Almost every mass killing seems to involve semi automatics, because they are efficient killing machines. Take those out of the market, and have better background checks, and many less people will die. The States with the strongest background checks have less injuries and deaths. That’s all Democrats appear to be saying, and remember many of those guys are hunters etc, so support gun ownership in principle.

    Climate policies are not so different. Carbon tax and dividend is practical and respects conservative concerns about size of government. Democrats have already made concessions by agreeing to a dividend. For Republicans to still oppose it shows a bloody minded intransigence and stubborness.

  5. 205
    nigelj says:

    Link saying Kavanaugh lied repeatedly to the senate.

    https://boingboing.net/2018/10/03/kavanaugh-lied.html

  6. 206
    Hank Roberts says:

    https://www.npr.org/2018/10/28/658953894/coastal-pacific-oxygen-levels-now-plummet-once-a-year

    Why is this happening?

    “One of the more fundamental reasons is that the ocean is warmer now and warmer water holds less oxygen,” says Chan. “And then the second part is that a warmer surface ocean, it acts as an insulating blanket.”

    So that blanket stops colder low-oxygen water from rising up and mixing with oxygen in the surf.

    Scientists say climate change is behind this. The ocean has been absorbing nearly all the rising heat from greenhouse gas emissions, and it’s projected to grow even warmer in coming decades.

    Other factors may be contributing too. Oregon State University oceanographer and co-chair of the Oregon Coordinating Council on Ocean Acidification and Hypoxia Jack Barth, thinks higher temperatures are also slowing ocean currents…..

  7. 207
    scott nudds says:

    Brazil has pivoted sharply to the right today with the election of a former Army captain who wants to privatize state companies in an ailing economy, liberalize gun ownership and mine the rain forest.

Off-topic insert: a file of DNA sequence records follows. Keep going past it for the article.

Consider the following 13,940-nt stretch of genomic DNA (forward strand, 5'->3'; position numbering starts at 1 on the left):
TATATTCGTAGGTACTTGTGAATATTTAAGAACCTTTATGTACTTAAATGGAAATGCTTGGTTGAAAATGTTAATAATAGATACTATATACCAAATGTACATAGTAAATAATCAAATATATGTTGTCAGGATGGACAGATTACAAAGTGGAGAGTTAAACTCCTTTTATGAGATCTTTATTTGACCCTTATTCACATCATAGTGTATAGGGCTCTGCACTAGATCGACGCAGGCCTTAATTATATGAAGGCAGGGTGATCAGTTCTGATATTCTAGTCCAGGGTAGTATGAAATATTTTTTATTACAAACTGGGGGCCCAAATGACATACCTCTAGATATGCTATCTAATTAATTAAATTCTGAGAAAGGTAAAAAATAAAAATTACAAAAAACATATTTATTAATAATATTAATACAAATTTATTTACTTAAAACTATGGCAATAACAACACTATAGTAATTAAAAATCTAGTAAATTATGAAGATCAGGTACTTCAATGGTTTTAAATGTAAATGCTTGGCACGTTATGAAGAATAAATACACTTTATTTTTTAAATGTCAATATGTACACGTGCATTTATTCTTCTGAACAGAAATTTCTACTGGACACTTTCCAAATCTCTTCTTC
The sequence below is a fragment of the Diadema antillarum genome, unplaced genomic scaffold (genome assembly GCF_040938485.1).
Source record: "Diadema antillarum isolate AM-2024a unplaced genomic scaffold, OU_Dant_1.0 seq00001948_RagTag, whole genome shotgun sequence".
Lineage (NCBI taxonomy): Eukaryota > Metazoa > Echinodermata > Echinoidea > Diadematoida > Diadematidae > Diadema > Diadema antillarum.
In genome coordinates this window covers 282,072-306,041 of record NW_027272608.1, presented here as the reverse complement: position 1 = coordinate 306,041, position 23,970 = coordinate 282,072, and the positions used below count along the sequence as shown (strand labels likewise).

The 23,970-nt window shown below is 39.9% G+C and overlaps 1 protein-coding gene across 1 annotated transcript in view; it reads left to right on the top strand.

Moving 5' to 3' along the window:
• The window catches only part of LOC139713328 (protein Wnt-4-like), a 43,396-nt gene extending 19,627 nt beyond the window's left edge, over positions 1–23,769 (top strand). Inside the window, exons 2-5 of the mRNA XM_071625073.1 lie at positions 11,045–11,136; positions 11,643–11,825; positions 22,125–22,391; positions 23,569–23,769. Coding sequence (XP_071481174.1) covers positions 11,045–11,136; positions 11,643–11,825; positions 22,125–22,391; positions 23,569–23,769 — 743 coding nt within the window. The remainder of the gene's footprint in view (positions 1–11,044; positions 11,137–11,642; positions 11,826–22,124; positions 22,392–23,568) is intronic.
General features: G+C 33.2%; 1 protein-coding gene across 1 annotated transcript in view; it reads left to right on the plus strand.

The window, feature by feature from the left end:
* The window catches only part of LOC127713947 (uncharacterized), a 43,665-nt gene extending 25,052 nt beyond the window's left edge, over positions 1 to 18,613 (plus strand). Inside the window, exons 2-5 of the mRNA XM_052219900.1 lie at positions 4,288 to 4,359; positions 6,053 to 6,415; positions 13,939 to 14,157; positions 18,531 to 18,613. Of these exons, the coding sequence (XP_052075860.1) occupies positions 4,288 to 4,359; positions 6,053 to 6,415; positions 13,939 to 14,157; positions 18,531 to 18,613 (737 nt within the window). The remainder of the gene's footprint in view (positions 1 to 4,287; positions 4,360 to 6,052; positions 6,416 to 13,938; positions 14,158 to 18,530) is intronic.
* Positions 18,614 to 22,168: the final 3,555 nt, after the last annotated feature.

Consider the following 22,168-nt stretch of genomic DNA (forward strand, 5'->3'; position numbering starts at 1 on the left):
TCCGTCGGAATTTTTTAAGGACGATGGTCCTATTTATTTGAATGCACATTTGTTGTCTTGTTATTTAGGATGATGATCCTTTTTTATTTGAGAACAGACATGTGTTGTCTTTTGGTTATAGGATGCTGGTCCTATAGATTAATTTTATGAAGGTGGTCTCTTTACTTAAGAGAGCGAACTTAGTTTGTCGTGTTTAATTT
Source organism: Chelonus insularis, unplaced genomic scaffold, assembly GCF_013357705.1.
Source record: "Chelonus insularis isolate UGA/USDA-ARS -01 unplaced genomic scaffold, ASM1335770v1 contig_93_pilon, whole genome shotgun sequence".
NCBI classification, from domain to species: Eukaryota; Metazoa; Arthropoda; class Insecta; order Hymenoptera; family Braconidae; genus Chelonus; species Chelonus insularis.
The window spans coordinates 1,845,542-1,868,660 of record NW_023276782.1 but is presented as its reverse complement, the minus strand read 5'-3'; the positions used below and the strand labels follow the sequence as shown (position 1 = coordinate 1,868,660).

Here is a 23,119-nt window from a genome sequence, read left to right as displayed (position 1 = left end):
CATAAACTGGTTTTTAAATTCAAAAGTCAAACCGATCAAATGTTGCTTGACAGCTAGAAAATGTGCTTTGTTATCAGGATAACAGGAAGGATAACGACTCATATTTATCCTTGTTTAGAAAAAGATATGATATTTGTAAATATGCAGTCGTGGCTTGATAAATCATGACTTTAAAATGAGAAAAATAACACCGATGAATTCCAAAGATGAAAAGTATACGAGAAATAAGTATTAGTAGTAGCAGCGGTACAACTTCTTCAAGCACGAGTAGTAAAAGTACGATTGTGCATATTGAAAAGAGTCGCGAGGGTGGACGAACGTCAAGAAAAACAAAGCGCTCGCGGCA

8. 208

    #193, Killian–

    Ah, so now an unprecedented crisis can only be addressed by “proven” methods. Got it. Except that ‘simplicity’ hasn’t been “proven”, either–not when it comes to sustaining the existing global population (let alone the predicted one).

    I would also point out that, assuming that ‘simplicity’ *can* do that, that it doesn’t follow that nothing else can, either, which appears to be the logic at two places in the comment:

    “…they are all adjudged to be technically possible…

    Who cares? Adjudged by the people who do not understand sustainable and/regenerative systems?”

    And:

    “False. It can be done, but not under any of those scenarios. Regenerative Governance is a fully do-able, not-dependent-on-any-new-tech pathway that has existed since 2011. All that is needed is the will to live intelligently with Nature.”

    You’re quite literally just asserting what you wish to believe. You don’t want ‘technical solutions’ to exist, therefore they don’t–even though SR 1.5 lays them out. Asserting, however, doesn’t make it so.

    You accuse me of not listening. The truth is, I’ve taken more trouble to listen to you than just about anyone else on this site, over the years. Yet after those years of listening and questioning, I still have yet to hear a clear articulation of how Regenerative Governance, or ‘simplicity’, can possibly do what you claim. Or of what it would look like in practice, as opposed to principle.

    I actually like the principles you’ve put forward, and will admit that they’ve influenced my thinking on the topics of mitigation and adaptation. But you aren’t going to convince many until you can provide more than general principles. You need a clear vision, and you need some sort of roadmap. You’re far from either, as far as I can tell.

    You can try to provide some of that, or you can keep insulting people whom you claim to want to convince. Your choice.

  9. 209
    Killian says:

    Re #201 nigelj said Killian,

    I accept that direct air capture is not 100% proven… but your solutions of planting trees and sequestration of soil carbon are not 100% proven either.

    They, in fact, are. They are not scientifically accepted as proven, but have been proven over and over and over. But scientists are still not studying what we do. They study pieces of it and say it’s not effective enough.

    On top of that, the lowest hanging fruit – simply creating less stuff, thus less pollution, less CO2, et al. – isn’t even considered. I have said this far too many times without anyone here or elsewhere actually engaging in a useful or even half-serious rebuttal. It’s always waived off with the same arguments, essentially: People won’t! Your human nature argument. But I have pointed out two things.